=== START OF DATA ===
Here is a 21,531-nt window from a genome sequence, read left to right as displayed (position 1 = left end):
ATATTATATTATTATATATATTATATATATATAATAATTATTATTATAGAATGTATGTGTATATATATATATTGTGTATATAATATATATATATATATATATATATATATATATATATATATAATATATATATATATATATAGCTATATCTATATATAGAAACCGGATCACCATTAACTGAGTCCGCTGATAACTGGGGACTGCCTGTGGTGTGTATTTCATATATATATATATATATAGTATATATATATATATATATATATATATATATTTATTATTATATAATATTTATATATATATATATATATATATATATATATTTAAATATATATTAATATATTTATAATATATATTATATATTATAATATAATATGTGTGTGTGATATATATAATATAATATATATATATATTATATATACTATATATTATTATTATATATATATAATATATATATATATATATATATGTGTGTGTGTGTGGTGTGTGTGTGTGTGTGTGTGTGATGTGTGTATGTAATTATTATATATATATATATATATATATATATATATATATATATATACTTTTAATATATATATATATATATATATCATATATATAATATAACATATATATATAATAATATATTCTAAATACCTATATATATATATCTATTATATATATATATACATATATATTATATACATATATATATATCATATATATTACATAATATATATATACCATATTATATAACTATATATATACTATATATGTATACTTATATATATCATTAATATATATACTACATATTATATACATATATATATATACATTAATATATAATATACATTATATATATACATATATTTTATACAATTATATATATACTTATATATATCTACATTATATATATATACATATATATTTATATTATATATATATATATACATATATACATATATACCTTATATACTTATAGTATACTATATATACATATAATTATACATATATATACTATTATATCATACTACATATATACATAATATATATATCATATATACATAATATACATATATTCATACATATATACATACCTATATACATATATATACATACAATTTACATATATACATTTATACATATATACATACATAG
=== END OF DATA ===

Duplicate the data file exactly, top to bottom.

Here is a 21,531-nt window from a genome sequence, read left to right as displayed (position 1 = left end):
ATATTATATTATTATATATATTATATATATATAATAATTATTATTATAGAATGTATGTGTATATATATATATTGTGTATATAATATATATATATATATATATATATATATATATATATATATAATATATATATATATATATAGCTATATCTATATATAGAAACCGGATCACCATTAACTGAGTCCGCTGATAACTGGGGACTGCCTGTGGTGTGTATTTCATATATATATATATATATAGTATATATATATATATATATATATATATATATTTATTATTATATAATATTTATATATATATATATATATATATATATATATTTAAATATATATTAATATATTTATAATATATATTATATATTATAATATAATATGTGTGTGTGATATATATAATATAATATATATATATATTATATATACTATATATTATTATTATATATATATAATATATATATATATATATATATGTGTGTGTGTGTGGTGTGTGTGTGTGTGTGTGTGTGATGTGTGTATGTAATTATTATATATATATATATATATATATATATATATATATATATATACTTTTAATATATATATATATATATATATCATATATATAATATAACATATATATATAATAATATATTCTAAATACCTATATATATATATCTATTATATATATATATACATATATATTATATACATATATATATATCATATATATTACATAATATATATATACCATATTATATAACTATATATATACTATATATGTATACTTATATATATCATTAATATATATACTACATATTATATACATATATATATATACATTAATATATAATATACATTATATATATACATATATTTTATACAATTATATATATACTTATATATATCTACATTATATATATATACATATATATTTATATTATATATATATATATACATATATACATATATACCTTATATACTTATAGTATACTATATATACATATAATTATACATATATATACTATTATATCATACTACATATATACATAATATATATATCATATATACATAATATACATATATTCATACATATATACATACCTATATACATATATATACATACAATTTACATATATACATTTATACATATATACATACATAG